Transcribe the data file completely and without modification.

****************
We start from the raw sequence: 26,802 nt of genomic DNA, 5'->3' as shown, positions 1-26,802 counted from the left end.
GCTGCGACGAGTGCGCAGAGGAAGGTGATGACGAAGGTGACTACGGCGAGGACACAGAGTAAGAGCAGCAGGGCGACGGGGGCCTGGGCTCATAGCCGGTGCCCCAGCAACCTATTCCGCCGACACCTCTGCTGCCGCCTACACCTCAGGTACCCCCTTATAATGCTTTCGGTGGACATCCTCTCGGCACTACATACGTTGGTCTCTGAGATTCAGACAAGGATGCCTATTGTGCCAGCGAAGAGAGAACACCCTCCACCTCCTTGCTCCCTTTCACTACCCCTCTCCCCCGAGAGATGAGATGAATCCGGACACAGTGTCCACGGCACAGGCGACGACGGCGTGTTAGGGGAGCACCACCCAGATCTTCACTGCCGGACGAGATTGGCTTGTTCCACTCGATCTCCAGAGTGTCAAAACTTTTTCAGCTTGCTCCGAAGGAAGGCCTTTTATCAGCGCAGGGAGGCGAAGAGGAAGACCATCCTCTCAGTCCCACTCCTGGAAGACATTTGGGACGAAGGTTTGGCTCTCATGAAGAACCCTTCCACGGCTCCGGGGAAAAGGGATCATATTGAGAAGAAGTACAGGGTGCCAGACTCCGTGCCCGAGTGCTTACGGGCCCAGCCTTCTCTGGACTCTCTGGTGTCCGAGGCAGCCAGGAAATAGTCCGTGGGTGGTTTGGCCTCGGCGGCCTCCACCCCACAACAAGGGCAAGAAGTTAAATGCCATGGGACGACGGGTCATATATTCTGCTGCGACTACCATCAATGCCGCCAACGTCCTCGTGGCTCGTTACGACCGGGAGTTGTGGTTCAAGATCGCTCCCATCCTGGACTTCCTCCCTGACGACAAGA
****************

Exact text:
We start from the raw sequence: 26,802 nt of genomic DNA, 5'->3' as shown, positions 1-26,802 counted from the left end.
GCTGCGACGAGTGCGCAGAGGAAGGTGATGACGAAGGTGACTACGGCGAGGACACAGAGTAAGAGCAGCAGGGCGACGGGGGCCTGGGCTCATAGCCGGTGCCCCAGCAACCTATTCCGCCGACACCTCTGCTGCCGCCTACACCTCAGGTACCCCCTTATAATGCTTTCGGTGGACATCCTCTCGGCACTACATACGTTGGTCTCTGAGATTCAGACAAGGATGCCTATTGTGCCAGCGAAGAGAGAACACCCTCCACCTCCTTGCTCCCTTTCACTACCCCTCTCCCCCGAGAGATGAGATGAATCCGGACACAGTGTCCACGGCACAGGCGACGACGGCGTGTTAGGGGAGCACCACCCAGATCTTCACTGCCGGACGAGATTGGCTTGTTCCACTCGATCTCCAGAGTGTCAAAACTTTTTCAGCTTGCTCCGAAGGAAGGCCTTTTATCAGCGCAGGGAGGCGAAGAGGAAGACCATCCTCTCAGTCCCACTCCTGGAAGACATTTGGGACGAAGGTTTGGCTCTCATGAAGAACCCTTCCACGGCTCCGGGGAAAAGGGATCATATTGAGAAGAAGTACAGGGTGCCAGACTCCGTGCCCGAGTGCTTACGGGCCCAGCCTTCTCTGGACTCTCTGGTGTCCGAGGCAGCCAGGAAATAGTCCGTGGGTGGTTTGGCCTCGGCGGCCTCCACCCCACAACAAGGGCAAGAAGTTAAATGCCATGGGACGACGGGTCATATATTCTGCTGCGACTACCATCAATGCCGCCAACGTCCTCGTGGCTCGTTACGACCGGGAGTTGTGGTTCAAGATCGCTCCCATCCTGGACTTCCTCCCTGACGACAAGA